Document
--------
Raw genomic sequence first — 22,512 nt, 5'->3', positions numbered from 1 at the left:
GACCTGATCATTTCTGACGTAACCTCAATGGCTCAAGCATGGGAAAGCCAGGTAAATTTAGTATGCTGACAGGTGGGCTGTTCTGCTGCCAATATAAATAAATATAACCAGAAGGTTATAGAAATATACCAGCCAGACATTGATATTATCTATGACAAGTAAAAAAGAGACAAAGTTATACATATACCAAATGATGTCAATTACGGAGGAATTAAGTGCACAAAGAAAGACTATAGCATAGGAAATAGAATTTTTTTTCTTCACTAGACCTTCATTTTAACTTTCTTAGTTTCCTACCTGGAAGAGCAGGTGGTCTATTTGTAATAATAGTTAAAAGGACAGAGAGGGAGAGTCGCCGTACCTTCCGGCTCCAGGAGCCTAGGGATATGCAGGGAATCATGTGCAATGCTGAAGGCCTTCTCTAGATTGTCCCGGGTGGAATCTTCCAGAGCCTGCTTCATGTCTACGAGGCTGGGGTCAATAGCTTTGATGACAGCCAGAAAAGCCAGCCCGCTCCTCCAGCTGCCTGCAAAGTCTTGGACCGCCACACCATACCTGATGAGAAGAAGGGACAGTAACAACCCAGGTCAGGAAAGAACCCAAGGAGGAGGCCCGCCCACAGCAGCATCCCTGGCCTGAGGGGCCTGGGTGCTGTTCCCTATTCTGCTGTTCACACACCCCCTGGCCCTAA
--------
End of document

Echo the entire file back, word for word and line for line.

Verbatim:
Raw genomic sequence first — 22,512 nt, 5'->3', positions numbered from 1 at the left:
GACCTGATCATTTCTGACGTAACCTCAATGGCTCAAGCATGGGAAAGCCAGGTAAATTTAGTATGCTGACAGGTGGGCTGTTCTGCTGCCAATATAAATAAATATAACCAGAAGGTTATAGAAATATACCAGCCAGACATTGATATTATCTATGACAAGTAAAAAAGAGACAAAGTTATACATATACCAAATGATGTCAATTACGGAGGAATTAAGTGCACAAAGAAAGACTATAGCATAGGAAATAGAATTTTTTTTCTTCACTAGACCTTCATTTTAACTTTCTTAGTTTCCTACCTGGAAGAGCAGGTGGTCTATTTGTAATAATAGTTAAAAGGACAGAGAGGGAGAGTCGCCGTACCTTCCGGCTCCAGGAGCCTAGGGATATGCAGGGAATCATGTGCAATGCTGAAGGCCTTCTCTAGATTGTCCCGGGTGGAATCTTCCAGAGCCTGCTTCATGTCTACGAGGCTGGGGTCAATAGCTTTGATGACAGCCAGAAAAGCCAGCCCGCTCCTCCAGCTGCCTGCAAAGTCTTGGACCGCCACACCATACCTGATGAGAAGAAGGGACAGTAACAACCCAGGTCAGGAAAGAACCCAAGGAGGAGGCCCGCCCACAGCAGCATCCCTGGCCTGAGGGGCCTGGGTGCTGTTCCCTATTCTGCTGTTCACACACCCCCTGGCCCTAA